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Identifying Pathways to Distributive Equity in MPA Management in a Changing Climate



In an era of widespread change, it has become increasingly important to ensure that all people can benefit from access to nature, including the coastal ocean. While significant effort has been made to engage economic actors (i.e., commercial fishermen and tourism operators) in coastal resource management, the values and priorities of other communities and cultures have received substantially less attention. In fact, many of the strategies currently being deployed to support climate adaptation may unintentionally reinforce systemic inequalities and injustices. To reduce this risk and avoid unintended consequences, it is critical to recognize and address the social, economic, historical, and cultural factors that mediate the distribution of costs and benefits in ocean access and management.

In this project, we aim to learn more about how people from disadvantaged and severely disadvantaged communities (as defined by the US Census), and Tribal communities access, use, relate to, and/or value the ocean. Additionally, we plan to investigate the ability of Marine Protected Areas (MPAs) to amplify or diminish such benefits for people across different demographics, locations, and user groups as climate change progresses (Figure 1). MPAs are ocean spaces that are managed to protect and sustain marine seascapes, species, cultures, and/or habitats. Working with community partners dedicated to advocacy, environmental justice, and participatory research, our research collective intends to conduct interviews, administer surveys, and hold focus group discussions in central and southern California between 2023-2025. The ultimate goal of this effort is the co-development of local strategies for increasing equity in ocean access and MPA management in a changing climate.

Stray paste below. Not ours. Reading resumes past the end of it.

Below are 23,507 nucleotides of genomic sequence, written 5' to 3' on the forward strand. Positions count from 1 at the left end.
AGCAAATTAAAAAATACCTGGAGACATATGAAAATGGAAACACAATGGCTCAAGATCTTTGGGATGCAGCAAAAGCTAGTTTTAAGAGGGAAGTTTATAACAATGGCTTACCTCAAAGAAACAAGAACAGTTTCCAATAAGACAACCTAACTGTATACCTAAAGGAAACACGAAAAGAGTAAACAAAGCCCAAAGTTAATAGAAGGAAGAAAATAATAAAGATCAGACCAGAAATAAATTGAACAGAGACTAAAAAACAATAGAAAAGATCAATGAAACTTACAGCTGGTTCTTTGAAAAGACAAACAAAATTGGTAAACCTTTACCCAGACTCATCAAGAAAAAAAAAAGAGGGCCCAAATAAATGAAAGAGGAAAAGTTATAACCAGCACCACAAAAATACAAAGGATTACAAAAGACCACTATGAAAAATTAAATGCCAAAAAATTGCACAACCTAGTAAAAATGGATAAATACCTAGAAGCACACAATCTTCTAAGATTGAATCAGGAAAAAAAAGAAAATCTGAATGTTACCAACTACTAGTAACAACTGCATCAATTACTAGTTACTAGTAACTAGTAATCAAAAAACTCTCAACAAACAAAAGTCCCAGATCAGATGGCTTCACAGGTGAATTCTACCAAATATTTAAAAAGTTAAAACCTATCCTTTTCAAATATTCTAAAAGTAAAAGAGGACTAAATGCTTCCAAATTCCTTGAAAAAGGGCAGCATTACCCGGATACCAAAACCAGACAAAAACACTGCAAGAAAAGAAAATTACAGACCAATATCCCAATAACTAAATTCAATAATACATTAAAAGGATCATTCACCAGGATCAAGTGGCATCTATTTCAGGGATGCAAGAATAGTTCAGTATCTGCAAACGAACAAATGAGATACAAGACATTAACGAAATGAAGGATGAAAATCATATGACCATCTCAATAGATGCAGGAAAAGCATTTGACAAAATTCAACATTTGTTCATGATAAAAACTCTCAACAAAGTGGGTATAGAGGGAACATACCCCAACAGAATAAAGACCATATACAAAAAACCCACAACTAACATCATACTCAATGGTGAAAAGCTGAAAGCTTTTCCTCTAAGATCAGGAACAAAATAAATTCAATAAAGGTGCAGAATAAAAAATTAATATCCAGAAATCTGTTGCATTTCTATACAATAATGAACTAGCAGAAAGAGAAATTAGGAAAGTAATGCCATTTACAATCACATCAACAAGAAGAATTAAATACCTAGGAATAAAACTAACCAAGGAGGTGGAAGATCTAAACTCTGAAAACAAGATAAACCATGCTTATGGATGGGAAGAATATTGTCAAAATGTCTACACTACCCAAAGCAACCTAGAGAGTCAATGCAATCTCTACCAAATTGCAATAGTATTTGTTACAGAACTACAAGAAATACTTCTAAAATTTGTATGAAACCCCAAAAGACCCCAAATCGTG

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Address knowledge gaps surrounding activities, values, and cultures associated with different coastal species, seascapes, and habitats

Evaluate the capacity of MPAs to support and enhance these uses and values in the face of climate driven change and uncertainty

Co-develop local spatial management strategies and policy recommendations required for state and federal agencies to effectively engage with and/or center to the needs of disadvantaged and Tribal communities in climate adaptation planning

Train student researchers from underrepresented backgrounds as “future ocean ambassadors” capable of working at the intersection of community development, coastal resource management, and ocean policy.

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